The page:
Skip to main content

Lost US 9W - Alpine, New Jersey

It seems that the State Line Overlook on the Palisades Interstate Parkway took away part of US 9W between current Palisades Interstate Parkway Exit 3 and the New Jersey/New York state line. The roadway that leads into the overlook is part of the historic US 9W. Then at one point (as you will soon see) the road to the overlook pulls away from the old US 9W and the old highway (still in its original concrete grade) is a pedestrian walkway. Once you reach the parking area, you then walk toward the cliffs overlooking the Hudson River to be on the cement pavement that acted as a highway for years. Then it extends about a mile north pulling away from the Palisades (the cliffs not the Parkway) to end up at the current US 9W at the state line.

Photos courtesy of JP Nasiatka, taken in September 2003.
View from a path that leads to an overlook at the Overlook. As you see it branches off the old historic highway.

The abandoned road still in its original concrete pavement taken north of the overlook.

Old US 9W looking on to the Overlook entrance road. In 1985, the entrance road was not paved in asphalt, so you rode on the original concrete grade to enter the facility. The paving had to be done within the last decade.

View looking as you enter the Overlook by car. Ahead you see is the old US 9W blocked off with the new entrance roadway to the left

View from US 9W after crossing into New Jersey. As you see the newer US 9W is to the right while the old alignment is straight ahead. In the middle of the two alignments the green sign that you see is the "Welcome to New Jersey" sign.

Closeup of a small sign at the rock barricade keeping motor vehicles off of old US 9W. It informs all that it is a one mile hike to the State Line Overlook.

View at the north end of the lost highway as seen from the lost US 9W.

View at the north end of the lost highway as seen from the modern US 9W.

Comments

Popular posts from this blog

The history of US Route 80 and Interstate 8 in California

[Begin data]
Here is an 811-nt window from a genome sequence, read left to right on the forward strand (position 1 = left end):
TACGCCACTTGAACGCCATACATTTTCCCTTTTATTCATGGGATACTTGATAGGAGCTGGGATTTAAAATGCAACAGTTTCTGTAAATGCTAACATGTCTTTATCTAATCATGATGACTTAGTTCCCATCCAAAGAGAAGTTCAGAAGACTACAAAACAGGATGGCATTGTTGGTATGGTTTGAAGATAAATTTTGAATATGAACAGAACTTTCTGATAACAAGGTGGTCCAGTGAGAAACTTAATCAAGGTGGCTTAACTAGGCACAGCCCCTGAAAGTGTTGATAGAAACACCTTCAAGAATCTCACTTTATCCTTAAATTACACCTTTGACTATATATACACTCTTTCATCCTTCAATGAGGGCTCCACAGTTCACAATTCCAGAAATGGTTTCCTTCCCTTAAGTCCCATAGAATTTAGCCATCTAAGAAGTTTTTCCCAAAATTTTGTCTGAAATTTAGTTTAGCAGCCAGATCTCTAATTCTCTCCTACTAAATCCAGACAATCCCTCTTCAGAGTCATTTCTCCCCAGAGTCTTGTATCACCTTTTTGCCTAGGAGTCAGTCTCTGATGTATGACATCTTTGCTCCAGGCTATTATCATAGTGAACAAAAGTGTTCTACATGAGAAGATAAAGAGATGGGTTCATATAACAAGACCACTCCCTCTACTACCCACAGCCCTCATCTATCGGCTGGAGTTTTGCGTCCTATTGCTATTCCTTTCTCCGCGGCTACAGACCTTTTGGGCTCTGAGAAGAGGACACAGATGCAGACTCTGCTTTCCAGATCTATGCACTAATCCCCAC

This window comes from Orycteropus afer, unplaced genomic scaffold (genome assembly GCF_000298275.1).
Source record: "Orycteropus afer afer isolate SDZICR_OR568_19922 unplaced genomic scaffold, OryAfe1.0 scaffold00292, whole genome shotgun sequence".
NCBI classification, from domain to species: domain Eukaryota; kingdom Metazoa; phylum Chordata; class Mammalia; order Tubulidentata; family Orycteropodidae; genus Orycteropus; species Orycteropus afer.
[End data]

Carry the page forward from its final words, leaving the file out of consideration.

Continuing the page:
The historic corridor of US Route 80 and Interstate 8 through the borderlands of southern California share a largely mutual history.  Both highways originated in the city of San Diego and departed the state at the Colorado River into Yuma, Arizona.  Both highways share numerous famous geographical components such as the Mountain Springs Grade and Algodones Sand Dunes.  This article serves as a comprehensive history of the combined US Route 80/Interstate 8 corridor in California from the tolled stage route era of the nineteenth century to the development of the modern freeway.   The blog cover photo features US Route 80 along the Mountains Springs Grade through In-Ko-Pah Gorge during late 1920s.  This photo is part of the Caltrans McCurry Collection. Part 1; the history of US Route 80 and Interstate 8 in California US Route 80 and Interstate 8 in California share a largely mutual history.  The backstory of both highways is tied heavily to the corridors of the Old Spanish Trail, Legisl

The Central Freeway of San Francisco (US Route 101)

The Central Freeway is a 1.2-mile elevated limited access corridor in the city of San Francisco.  As presently configured the Central Freeway connects from the end of the Bayshore Freeway to Market Street.  The Central Freeway carries the mainline of northbound US Route 101 from the Bayshore Freeway to Mission Street. The Central Freeway has origins with the establishment of Legislative Route Number 223 and is heavily tied to the history of the once proposed Panhandle Freeway.  The Central Freeway between the Bayshore Freeway and Mission Street was completed during 1955.  The corridor was extended to a one-way couplet located at Turk Street and Golden Gate Avenue in 1959 which served to connect US Route 101 to Van Ness Avenue.  The Central Freeway was damaged by the 1989 Loma Prieta Earthquake and has since been truncated to Market Street.   The Central Freeway as pictured on the blog cover was featured in the May/June 1959 California Highways & Public Works.  The scan below is fro

The Midway Palm and Pine of US Route 99

Along modern day California State Route 99 south of Avenue 11 just outside the City limits of Madera one can find the Midway Palm and Pine in the center median of the freeway.  The Midway Palm and Pine denotes the halfway point between the Mexican Border and Oregon State Line on what was US Route 99.  The Midway Palm is intended to represent Southern California whereas the Midway Pine is intended to represent Northern California.  Pictured above the Midway Palm and Pine can be seen from the northbound lanes of the California State Route 99 Freeway.   This blog is part of the larger Gribblenation US Route 99 Page.  For more information pertaining to the other various segments of US Route 99 and it's three-digit child routes check out the link the below. Gribblenation US Route 99 Page The history of the Midway Palm and Pine The true timeframe for when the Midway Palm and Pine (originally a Deadora Cedar Tree) were planted is unknown.  In fact, the origin of the Midway Palm and Pine w